Category Archives: Systems Thinking

Digging for new ideas

I introduced the quotes below from Dr. Edward DeBono’s book, The Use of Lateral Thinking,  at a 1988 conference exploring the role of university faculty in dealing with the new concept (at that time) of sustainability.  Universities that ridiculed the idea of sustainability have now accepted sustainability as a primary objective, at best, or perhaps an advertising tactic, at worse.   In 1988, sustainability was a “new idea” and like many new ideas it was rejected by most university faculty.

While it has been asserted that the function of the public university is the creation of new knowledge (through research) and dissemination of knowledge (through teaching Continue reading Digging for new ideas

Beyond a Job: Doing The Great Work

Adapted from an Interview with Matthew Fox by Mary NurrieStearns

Much of our life is spent in the world of work. Our time, energy, and even identity are wrapped up in what we do and how much money we have. Therefore it is important to explore how work is associated with prosperity. At times, work is a job an exchange of effort for money. But work can also be vocation. When work is vocation, it is where we express our unique talents, find meaning, and contribute to what Matthew Fox calls “the great work,” the work of the universe.

To discuss this subject with Matthew Fox was like finding a gold mine. The author of many books, Fox describes in “The Reinvention of Work” a new vision of livelihood. In his envisioned world of work intellect, heart, and health come together to celebrate the whole person. He is a true teacher of what he espouses. He was dismissed by the Continue reading Beyond a Job: Doing The Great Work

Who are we and what are we doing here?

tree3
The Tree of Life and the Cosmos are One

This morning I prayed….. in fact, I pray every morning.  I pray for the knowledge of God’s will for me and the power to carry it out.  I pray to a God that is beyond my understanding. I pray because doing so has resulted in long periods of serenity, moments of clarity, and the chance to practice using spiritual tools that allow me to get through the difficult times and dark periods.  I pray for peace – and I work for a more sustainable world that will be free from want and fear – for all.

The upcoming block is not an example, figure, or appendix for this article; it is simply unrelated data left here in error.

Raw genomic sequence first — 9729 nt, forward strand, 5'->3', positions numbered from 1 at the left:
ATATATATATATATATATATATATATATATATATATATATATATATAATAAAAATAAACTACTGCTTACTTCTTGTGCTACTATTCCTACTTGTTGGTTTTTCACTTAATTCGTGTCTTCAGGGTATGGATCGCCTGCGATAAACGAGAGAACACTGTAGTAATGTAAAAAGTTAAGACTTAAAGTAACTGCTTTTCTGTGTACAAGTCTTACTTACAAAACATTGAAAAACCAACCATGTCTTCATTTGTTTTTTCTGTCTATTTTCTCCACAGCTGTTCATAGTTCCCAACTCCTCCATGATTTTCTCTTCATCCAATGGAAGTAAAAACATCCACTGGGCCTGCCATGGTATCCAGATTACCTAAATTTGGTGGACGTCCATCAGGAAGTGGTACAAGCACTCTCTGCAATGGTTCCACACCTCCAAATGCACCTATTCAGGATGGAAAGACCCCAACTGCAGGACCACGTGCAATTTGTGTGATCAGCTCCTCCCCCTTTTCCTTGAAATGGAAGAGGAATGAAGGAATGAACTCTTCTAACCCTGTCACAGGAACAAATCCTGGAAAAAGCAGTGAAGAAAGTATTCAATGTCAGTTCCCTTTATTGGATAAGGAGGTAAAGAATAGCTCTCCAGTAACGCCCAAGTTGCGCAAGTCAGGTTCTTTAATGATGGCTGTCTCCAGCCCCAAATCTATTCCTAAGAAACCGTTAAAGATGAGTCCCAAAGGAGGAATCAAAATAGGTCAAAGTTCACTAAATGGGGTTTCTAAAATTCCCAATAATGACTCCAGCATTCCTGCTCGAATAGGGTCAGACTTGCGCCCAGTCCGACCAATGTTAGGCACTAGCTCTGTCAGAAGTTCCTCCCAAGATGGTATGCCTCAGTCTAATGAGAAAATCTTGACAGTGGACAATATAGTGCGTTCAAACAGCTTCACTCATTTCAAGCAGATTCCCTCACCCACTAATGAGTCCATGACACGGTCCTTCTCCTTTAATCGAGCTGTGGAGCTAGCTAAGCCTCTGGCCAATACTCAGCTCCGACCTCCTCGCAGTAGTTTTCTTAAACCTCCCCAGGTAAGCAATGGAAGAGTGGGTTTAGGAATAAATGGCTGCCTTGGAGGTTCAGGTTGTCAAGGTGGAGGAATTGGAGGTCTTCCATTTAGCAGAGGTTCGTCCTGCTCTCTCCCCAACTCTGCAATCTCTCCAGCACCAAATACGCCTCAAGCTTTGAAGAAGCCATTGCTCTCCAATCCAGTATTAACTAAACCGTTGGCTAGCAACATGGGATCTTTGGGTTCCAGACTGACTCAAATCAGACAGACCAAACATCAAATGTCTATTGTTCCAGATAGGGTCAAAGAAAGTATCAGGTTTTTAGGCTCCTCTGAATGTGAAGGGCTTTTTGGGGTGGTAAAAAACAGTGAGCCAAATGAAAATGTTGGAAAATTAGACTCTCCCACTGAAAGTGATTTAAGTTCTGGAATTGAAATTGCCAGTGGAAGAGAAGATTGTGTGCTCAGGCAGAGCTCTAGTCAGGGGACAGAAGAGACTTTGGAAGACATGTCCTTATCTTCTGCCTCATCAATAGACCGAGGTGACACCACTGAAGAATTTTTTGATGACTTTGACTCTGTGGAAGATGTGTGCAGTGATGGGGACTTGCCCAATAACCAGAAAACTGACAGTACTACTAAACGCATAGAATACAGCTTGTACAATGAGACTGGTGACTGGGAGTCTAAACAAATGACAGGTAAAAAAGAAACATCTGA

I was born into a religious tradition that taught me to fear that I would be punished (for Continue reading Who are we and what are we doing here?

Why Agricultural Systems Thinking?

domino-effect2I’m gearing up to teach my favorite class again this fall at UMass, Agricultural Systems Thinking, in which we learn how to think about the many problems created by modern industrial agriculture. This post is written for the students who will join me in what I consider to be an exciting exploration into a toolbox for thinkers that might just “save the world.”

Let me explain….

First, the class is called “agricultural” systems thinking simply because I get paid to think about food and farming stuff by the UMass Stockbridge School of Agriculture.  The systems thinking tools I teach can be used to better understand any complex system.  Although it is critical to advancing our sustainability agenda, classes in systems thinking are missing from most university programs today.

As I wrote in “Learn to Think Like a Mountain”…. Continue reading Why Agricultural Systems Thinking?

Lessons in Ag Systems Thinking

My favorite class to teach in the Stockbridge School of Agriculture at UMass is called Agricultural Systems Thinking.  I’d like to share a few of the blog posts I’ve written relating to systems thinking with the class and of course anyone else who is interested.